Predicting the Demand for Rides - An Application to NYC Taxi Data

I consider the problem of modeling and prediction of spatially correlated demand. I propose an algorithm for inferring unmet taxi demand and explore different methods for predicting met and unmet demand. I compare the performance of linear time series models and neural networks in forecasting spatially correlated time series. 

Spatial Equilibrium and Search Frictions - an Application to the NYC Taxi Market

This paper uses a dynamic spatial equilibrium model to analyze the effect of matching frictions and pricing policy on the spatial allocation of taxicabs and the aggregate number of taxi-passenger meetings. A spatial equilibrium model, in which meetings are frictionless but aggregate matching frictions can arise endogenously for certain parameter values, is calibrated using data on more than 45 million taxi rides in New York. It is shown how the set of equilibria changes for different  pricing rules and different levels of aggregate market tightness, defined as the ratio of total supply to total demand. Finally, a novel data-driven algorithm for inferring unobserved demand from the data is proposed, and is applied to analyze how the relationship between demand and supply in a market with frictions compares to the frictionless equilibrium outcome. 


Estimation Of Peer Effects In Endogenous Social Networks: Control Function Approach

Joint with Hyungsik Roger Moon

We propose a method of estimating the linear-in-means model of peer effects in which the peer group, de ned by a social network, is endogenous in the outcome equation for peer effects.  Endogeneity is due to unobservable individual characteristics that in influence both link formation in the network and the outcome of interest.  We use estimates of the unobserved  individual  effects  as  a  control  function  to  control  for  the  endogeneity  of  the social  network  matrix  in  the  outcome  equation  for  peer  effects.   We  leave  the  functional form of the control function unspecified and treat it as unknown.  To estimate the model, we use a sieve semiparametric approach, and we establish asymptotics of the semiparametric estimator.

Revision requested at The Review of Economics and Statistics


Double-Question Survey Measures for the Analysis of Financial Bubbles and Crashes

USC-INET Research Paper No. 16-28. Joint with Hahsem Pesaran
Most recent version May 2017

Other downloads: Supplement, Codes & data for replication

This paper proposes a new double-question survey method that elicits information about how individuals' subjective belief valuations are compared and related to their price expectations. An individual respondent is presented with two sets of questions, one that asks about his/her belief regarding the value of an asset (whether it is over- or under-valued), and another regarding his/her expectations of the future price of that asset. Responses to these two questions are then used to measure the extent to which prices are likely to move towards or away from the subjectively perceived fundamental values. Using a theoretical asset pricing model with heterogenous agents we show that there exists a negative relationship between the agents expectations of price changes and their asset valuation. Double question surveys on equity, gold and house prices provide evidence in support of such relationships, particularly in the case of house price expectations. The effects of demographic factors, such as sex, age, education, ethnicity, and income are also investigated. It is shown that for house price expectations such demographic factors cease to be statistically significant once we condition on the respondents' location and their asset valuation indicator. The results of the double-question surveys are then used to construct leading bubble and crash indicators, and their potential value is illustrated in the context of a dynamic panel regression of realized house price changes across a number of key Metropolitan Statistical Areas in the US.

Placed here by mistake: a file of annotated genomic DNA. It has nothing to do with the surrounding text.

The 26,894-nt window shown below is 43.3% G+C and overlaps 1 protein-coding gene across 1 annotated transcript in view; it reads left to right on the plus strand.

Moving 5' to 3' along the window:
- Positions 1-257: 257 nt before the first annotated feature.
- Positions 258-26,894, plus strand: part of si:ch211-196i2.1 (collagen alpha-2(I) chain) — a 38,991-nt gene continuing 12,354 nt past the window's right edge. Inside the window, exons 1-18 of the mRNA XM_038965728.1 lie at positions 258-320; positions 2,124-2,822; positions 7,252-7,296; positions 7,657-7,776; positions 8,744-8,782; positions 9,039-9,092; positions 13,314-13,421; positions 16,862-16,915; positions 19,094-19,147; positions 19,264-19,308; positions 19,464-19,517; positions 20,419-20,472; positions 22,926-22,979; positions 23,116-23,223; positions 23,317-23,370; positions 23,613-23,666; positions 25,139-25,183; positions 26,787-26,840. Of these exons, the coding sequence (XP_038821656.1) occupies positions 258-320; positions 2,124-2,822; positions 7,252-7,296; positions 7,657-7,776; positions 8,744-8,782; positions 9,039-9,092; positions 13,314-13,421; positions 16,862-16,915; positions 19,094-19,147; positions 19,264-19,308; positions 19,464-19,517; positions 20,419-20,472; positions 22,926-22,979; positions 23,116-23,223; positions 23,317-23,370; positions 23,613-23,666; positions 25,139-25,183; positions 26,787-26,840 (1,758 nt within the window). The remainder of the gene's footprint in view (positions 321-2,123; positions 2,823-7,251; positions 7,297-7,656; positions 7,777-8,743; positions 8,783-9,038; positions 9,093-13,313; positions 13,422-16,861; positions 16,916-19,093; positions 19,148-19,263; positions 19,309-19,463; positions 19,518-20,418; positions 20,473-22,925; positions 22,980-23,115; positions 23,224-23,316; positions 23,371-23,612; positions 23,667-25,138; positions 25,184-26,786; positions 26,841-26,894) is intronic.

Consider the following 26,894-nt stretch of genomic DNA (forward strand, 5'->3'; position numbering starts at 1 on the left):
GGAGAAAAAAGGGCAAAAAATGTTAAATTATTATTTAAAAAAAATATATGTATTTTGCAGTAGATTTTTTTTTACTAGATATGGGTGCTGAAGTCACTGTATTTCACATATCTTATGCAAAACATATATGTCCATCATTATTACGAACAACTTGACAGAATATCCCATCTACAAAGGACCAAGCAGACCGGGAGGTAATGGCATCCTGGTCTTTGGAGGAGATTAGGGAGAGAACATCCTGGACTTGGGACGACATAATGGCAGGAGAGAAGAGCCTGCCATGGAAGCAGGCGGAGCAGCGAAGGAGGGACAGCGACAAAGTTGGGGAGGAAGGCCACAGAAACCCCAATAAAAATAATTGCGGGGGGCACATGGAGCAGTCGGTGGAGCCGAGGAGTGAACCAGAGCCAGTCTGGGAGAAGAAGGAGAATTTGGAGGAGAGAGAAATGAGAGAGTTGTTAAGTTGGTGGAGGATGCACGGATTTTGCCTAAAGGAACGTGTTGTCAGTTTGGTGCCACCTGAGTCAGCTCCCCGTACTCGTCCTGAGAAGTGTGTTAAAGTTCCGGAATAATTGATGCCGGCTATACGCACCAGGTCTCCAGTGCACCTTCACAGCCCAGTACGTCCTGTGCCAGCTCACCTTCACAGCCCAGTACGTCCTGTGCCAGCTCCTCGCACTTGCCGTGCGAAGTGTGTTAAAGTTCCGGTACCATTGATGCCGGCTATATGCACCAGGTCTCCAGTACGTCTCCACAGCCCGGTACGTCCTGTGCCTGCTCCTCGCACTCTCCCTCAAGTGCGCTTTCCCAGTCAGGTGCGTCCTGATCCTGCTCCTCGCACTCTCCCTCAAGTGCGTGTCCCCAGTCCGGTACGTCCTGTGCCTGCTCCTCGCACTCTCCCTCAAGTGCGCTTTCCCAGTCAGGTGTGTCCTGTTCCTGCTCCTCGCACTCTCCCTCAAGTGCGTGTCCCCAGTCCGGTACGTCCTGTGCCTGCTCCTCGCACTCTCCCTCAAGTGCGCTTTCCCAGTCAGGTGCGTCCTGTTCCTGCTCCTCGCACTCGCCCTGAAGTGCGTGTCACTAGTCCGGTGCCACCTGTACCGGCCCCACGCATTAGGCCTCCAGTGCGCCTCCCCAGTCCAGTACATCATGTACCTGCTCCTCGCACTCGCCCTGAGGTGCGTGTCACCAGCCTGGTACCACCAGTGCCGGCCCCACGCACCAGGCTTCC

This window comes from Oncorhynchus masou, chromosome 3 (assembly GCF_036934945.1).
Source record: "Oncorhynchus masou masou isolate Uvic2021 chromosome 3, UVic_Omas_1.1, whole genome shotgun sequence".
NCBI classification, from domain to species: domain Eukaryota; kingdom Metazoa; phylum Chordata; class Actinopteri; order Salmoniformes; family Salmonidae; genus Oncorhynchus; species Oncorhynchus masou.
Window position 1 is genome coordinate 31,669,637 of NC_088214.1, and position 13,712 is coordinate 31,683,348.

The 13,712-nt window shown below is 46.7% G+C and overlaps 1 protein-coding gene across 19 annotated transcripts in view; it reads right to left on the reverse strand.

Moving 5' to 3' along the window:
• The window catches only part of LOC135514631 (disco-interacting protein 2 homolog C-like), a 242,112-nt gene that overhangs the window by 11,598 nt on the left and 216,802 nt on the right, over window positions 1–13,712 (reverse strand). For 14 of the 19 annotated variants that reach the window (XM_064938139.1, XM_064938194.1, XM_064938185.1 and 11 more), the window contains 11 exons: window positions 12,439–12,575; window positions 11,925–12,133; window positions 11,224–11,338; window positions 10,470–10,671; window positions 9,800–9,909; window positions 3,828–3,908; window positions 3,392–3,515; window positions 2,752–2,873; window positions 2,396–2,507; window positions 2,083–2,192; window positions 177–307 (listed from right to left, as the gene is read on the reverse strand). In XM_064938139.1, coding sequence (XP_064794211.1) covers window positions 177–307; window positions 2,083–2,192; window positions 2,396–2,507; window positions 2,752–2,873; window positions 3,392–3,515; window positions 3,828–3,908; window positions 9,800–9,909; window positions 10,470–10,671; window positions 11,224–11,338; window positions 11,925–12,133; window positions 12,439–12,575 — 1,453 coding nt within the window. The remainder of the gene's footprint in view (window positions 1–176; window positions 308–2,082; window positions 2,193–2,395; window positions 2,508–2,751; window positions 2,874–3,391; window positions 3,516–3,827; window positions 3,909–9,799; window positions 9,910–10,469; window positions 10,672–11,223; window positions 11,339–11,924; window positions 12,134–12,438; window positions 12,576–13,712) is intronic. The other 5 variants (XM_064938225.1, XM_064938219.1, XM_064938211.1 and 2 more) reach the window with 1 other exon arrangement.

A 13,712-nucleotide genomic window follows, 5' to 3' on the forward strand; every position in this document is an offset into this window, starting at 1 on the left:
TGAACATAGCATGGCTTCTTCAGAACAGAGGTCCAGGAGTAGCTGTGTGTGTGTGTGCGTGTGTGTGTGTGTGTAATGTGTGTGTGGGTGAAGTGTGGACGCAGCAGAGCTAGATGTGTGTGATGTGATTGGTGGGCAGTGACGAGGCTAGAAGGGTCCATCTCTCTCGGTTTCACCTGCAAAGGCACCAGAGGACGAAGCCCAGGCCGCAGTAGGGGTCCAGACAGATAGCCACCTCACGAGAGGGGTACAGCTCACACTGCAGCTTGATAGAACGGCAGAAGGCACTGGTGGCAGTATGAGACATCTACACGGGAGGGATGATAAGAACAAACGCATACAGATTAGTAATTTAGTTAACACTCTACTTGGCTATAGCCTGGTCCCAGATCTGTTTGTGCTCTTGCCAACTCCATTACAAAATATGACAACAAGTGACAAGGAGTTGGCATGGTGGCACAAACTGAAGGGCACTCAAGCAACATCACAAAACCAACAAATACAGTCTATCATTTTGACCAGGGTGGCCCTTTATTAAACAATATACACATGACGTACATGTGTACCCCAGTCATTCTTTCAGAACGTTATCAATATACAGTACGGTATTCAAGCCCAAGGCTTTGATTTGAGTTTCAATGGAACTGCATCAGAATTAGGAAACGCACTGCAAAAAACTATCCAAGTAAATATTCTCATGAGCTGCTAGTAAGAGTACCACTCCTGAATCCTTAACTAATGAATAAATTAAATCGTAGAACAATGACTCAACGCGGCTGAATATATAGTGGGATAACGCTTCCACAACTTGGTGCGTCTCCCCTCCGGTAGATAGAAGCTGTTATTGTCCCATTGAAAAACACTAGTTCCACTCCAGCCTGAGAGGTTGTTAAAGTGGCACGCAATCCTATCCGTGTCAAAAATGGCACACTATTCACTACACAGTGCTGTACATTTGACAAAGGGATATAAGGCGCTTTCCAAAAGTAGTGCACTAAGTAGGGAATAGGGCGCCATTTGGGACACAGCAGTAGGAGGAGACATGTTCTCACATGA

Under revision


A Bayesian Comparison of Models of Network Formation

A prominent feature of real-world social networks is a high level of clustering.
I review different approaches to modeling network formation and clustering
and I apply Bayesian model selection to evaluate the models. Preliminary
results confirm that models that treat links as pairwise independent do not
generate the levels of clustering observed in the data. Models that include
unobserved heterogeneity perform slightly better than models with only observable

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